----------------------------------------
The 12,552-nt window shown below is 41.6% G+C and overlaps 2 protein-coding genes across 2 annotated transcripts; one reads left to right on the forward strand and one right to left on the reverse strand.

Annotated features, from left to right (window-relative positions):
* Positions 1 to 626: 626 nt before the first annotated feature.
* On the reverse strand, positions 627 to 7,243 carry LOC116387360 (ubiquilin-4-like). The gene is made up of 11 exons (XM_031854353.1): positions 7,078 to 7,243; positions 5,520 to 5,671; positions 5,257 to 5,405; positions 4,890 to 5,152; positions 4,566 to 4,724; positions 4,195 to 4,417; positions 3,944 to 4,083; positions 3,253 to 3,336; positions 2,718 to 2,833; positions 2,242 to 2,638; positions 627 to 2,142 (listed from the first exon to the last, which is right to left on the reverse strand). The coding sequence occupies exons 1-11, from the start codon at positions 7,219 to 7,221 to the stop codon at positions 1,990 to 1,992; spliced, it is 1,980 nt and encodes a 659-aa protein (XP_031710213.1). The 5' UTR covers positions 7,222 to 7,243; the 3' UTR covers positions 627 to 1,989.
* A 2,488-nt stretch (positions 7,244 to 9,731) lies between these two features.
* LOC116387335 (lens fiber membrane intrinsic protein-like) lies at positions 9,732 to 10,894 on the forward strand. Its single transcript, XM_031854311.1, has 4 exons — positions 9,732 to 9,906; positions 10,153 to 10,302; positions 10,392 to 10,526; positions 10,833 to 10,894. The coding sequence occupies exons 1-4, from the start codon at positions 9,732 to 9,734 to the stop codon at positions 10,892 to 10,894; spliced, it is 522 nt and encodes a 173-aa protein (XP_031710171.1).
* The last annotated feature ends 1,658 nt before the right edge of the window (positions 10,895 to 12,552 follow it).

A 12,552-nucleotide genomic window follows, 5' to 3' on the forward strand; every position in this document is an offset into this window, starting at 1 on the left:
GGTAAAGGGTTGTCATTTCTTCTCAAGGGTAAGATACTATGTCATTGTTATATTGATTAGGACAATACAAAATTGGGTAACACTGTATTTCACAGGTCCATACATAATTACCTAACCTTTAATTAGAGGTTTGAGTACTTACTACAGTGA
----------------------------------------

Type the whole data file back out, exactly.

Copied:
The 12,552-nt window shown below is 41.6% G+C and overlaps 2 protein-coding genes across 2 annotated transcripts; one reads left to right on the forward strand and one right to left on the reverse strand.

Annotated features, from left to right (window-relative positions):
* Positions 1 to 626: 626 nt before the first annotated feature.
* On the reverse strand, positions 627 to 7,243 carry LOC116387360 (ubiquilin-4-like). The gene is made up of 11 exons (XM_031854353.1): positions 7,078 to 7,243; positions 5,520 to 5,671; positions 5,257 to 5,405; positions 4,890 to 5,152; positions 4,566 to 4,724; positions 4,195 to 4,417; positions 3,944 to 4,083; positions 3,253 to 3,336; positions 2,718 to 2,833; positions 2,242 to 2,638; positions 627 to 2,142 (listed from the first exon to the last, which is right to left on the reverse strand). The coding sequence occupies exons 1-11, from the start codon at positions 7,219 to 7,221 to the stop codon at positions 1,990 to 1,992; spliced, it is 1,980 nt and encodes a 659-aa protein (XP_031710213.1). The 5' UTR covers positions 7,222 to 7,243; the 3' UTR covers positions 627 to 1,989.
* A 2,488-nt stretch (positions 7,244 to 9,731) lies between these two features.
* LOC116387335 (lens fiber membrane intrinsic protein-like) lies at positions 9,732 to 10,894 on the forward strand. Its single transcript, XM_031854311.1, has 4 exons — positions 9,732 to 9,906; positions 10,153 to 10,302; positions 10,392 to 10,526; positions 10,833 to 10,894. The coding sequence occupies exons 1-4, from the start codon at positions 9,732 to 9,734 to the stop codon at positions 10,892 to 10,894; spliced, it is 522 nt and encodes a 173-aa protein (XP_031710171.1).
* The last annotated feature ends 1,658 nt before the right edge of the window (positions 10,895 to 12,552 follow it).

A 12,552-nucleotide genomic window follows, 5' to 3' on the forward strand; every position in this document is an offset into this window, starting at 1 on the left:
GGTAAAGGGTTGTCATTTCTTCTCAAGGGTAAGATACTATGTCATTGTTATATTGATTAGGACAATACAAAATTGGGTAACACTGTATTTCACAGGTCCATACATAATTACCTAACCTTTAATTAGAGGTTTGAGTACTTACTACAGTGA